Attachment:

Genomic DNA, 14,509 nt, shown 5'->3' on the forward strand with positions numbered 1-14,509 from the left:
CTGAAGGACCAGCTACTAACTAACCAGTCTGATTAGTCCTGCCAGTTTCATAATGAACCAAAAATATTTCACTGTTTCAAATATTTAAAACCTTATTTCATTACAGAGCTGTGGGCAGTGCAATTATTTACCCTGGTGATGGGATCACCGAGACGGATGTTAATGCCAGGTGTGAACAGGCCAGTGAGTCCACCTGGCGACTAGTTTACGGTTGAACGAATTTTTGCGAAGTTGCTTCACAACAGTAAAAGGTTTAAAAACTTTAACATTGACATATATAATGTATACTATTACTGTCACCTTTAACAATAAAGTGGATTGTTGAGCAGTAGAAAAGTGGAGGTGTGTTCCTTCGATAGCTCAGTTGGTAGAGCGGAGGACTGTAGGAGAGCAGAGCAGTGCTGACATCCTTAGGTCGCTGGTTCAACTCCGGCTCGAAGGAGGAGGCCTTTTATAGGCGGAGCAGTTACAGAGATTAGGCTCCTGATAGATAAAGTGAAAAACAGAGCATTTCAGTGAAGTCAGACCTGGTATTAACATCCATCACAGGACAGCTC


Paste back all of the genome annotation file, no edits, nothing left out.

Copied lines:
Genomic DNA, 14,509 nt, shown 5'->3' on the forward strand with positions numbered 1-14,509 from the left:
CTGAAGGACCAGCTACTAACTAACCAGTCTGATTAGTCCTGCCAGTTTCATAATGAACCAAAAATATTTCACTGTTTCAAATATTTAAAACCTTATTTCATTACAGAGCTGTGGGCAGTGCAATTATTTACCCTGGTGATGGGATCACCGAGACGGATGTTAATGCCAGGTGTGAACAGGCCAGTGAGTCCACCTGGCGACTAGTTTACGGTTGAACGAATTTTTGCGAAGTTGCTTCACAACAGTAAAAGGTTTAAAAACTTTAACATTGACATATATAATGTATACTATTACTGTCACCTTTAACAATAAAGTGGATTGTTGAGCAGTAGAAAAGTGGAGGTGTGTTCCTTCGATAGCTCAGTTGGTAGAGCGGAGGACTGTAGGAGAGCAGAGCAGTGCTGACATCCTTAGGTCGCTGGTTCAACTCCGGCTCGAAGGAGGAGGCCTTTTATAGGCGGAGCAGTTACAGAGATTAGGCTCCTGATAGATAAAGTGAAAAACAGAGCATTTCAGTGAAGTCAGACCTGGTATTAACATCCATCACAGGACAGCTC